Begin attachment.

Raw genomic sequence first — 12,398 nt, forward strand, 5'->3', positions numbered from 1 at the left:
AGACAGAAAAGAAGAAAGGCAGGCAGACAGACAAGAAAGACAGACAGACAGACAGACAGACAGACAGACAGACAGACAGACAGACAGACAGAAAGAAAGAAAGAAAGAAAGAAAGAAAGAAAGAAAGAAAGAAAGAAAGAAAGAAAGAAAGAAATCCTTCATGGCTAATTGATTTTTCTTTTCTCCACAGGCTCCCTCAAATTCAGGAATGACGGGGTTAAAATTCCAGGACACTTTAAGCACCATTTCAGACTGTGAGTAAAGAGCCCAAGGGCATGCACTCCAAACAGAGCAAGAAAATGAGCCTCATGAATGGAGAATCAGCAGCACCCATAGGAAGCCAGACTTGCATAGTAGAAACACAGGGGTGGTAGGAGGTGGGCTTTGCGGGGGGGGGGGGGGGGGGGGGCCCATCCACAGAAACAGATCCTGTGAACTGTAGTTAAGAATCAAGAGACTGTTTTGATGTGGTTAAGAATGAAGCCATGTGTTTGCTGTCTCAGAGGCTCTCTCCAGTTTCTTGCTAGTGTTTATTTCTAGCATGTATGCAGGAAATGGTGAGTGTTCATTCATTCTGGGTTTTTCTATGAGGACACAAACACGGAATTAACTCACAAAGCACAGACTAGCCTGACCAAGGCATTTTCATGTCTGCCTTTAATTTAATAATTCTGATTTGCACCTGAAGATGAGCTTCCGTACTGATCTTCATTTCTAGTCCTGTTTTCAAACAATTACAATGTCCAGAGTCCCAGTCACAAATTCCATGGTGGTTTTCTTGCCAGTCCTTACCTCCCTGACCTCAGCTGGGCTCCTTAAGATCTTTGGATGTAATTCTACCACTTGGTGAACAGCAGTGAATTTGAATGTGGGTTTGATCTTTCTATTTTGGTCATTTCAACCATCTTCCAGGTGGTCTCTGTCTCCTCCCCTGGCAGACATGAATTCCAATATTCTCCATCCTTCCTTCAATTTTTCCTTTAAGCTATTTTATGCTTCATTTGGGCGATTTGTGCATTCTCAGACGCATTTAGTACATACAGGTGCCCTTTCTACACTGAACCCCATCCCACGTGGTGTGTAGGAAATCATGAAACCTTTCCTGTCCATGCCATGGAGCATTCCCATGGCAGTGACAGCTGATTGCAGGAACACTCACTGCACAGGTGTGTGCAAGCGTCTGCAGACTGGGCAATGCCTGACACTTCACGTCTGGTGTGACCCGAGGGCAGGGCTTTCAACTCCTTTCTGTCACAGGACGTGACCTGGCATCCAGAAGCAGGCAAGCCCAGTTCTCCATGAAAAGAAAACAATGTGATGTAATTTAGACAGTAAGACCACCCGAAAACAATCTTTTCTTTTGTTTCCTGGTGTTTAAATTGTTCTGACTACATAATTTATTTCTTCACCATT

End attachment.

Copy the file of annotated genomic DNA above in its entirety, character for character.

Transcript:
Raw genomic sequence first — 12,398 nt, forward strand, 5'->3', positions numbered from 1 at the left:
AGACAGAAAAGAAGAAAGGCAGGCAGACAGACAAGAAAGACAGACAGACAGACAGACAGACAGACAGACAGACAGACAGACAGACAGACAGAAAGAAAGAAAGAAAGAAAGAAAGAAAGAAAGAAAGAAAGAAAGAAAGAAAGAAAGAAAGAAATCCTTCATGGCTAATTGATTTTTCTTTTCTCCACAGGCTCCCTCAAATTCAGGAATGACGGGGTTAAAATTCCAGGACACTTTAAGCACCATTTCAGACTGTGAGTAAAGAGCCCAAGGGCATGCACTCCAAACAGAGCAAGAAAATGAGCCTCATGAATGGAGAATCAGCAGCACCCATAGGAAGCCAGACTTGCATAGTAGAAACACAGGGGTGGTAGGAGGTGGGCTTTGCGGGGGGGGGGGGGGGGGGGGGCCCATCCACAGAAACAGATCCTGTGAACTGTAGTTAAGAATCAAGAGACTGTTTTGATGTGGTTAAGAATGAAGCCATGTGTTTGCTGTCTCAGAGGCTCTCTCCAGTTTCTTGCTAGTGTTTATTTCTAGCATGTATGCAGGAAATGGTGAGTGTTCATTCATTCTGGGTTTTTCTATGAGGACACAAACACGGAATTAACTCACAAAGCACAGACTAGCCTGACCAAGGCATTTTCATGTCTGCCTTTAATTTAATAATTCTGATTTGCACCTGAAGATGAGCTTCCGTACTGATCTTCATTTCTAGTCCTGTTTTCAAACAATTACAATGTCCAGAGTCCCAGTCACAAATTCCATGGTGGTTTTCTTGCCAGTCCTTACCTCCCTGACCTCAGCTGGGCTCCTTAAGATCTTTGGATGTAATTCTACCACTTGGTGAACAGCAGTGAATTTGAATGTGGGTTTGATCTTTCTATTTTGGTCATTTCAACCATCTTCCAGGTGGTCTCTGTCTCCTCCCCTGGCAGACATGAATTCCAATATTCTCCATCCTTCCTTCAATTTTTCCTTTAAGCTATTTTATGCTTCATTTGGGCGATTTGTGCATTCTCAGACGCATTTAGTACATACAGGTGCCCTTTCTACACTGAACCCCATCCCACGTGGTGTGTAGGAAATCATGAAACCTTTCCTGTCCATGCCATGGAGCATTCCCATGGCAGTGACAGCTGATTGCAGGAACACTCACTGCACAGGTGTGTGCAAGCGTCTGCAGACTGGGCAATGCCTGACACTTCACGTCTGGTGTGACCCGAGGGCAGGGCTTTCAACTCCTTTCTGTCACAGGACGTGACCTGGCATCCAGAAGCAGGCAAGCCCAGTTCTCCATGAAAAGAAAACAATGTGATGTAATTTAGACAGTAAGACCACCCGAAAACAATCTTTTCTTTTGTTTCCTGGTGTTTAAATTGTTCTGACTACATAATTTATTTCTTCACCATT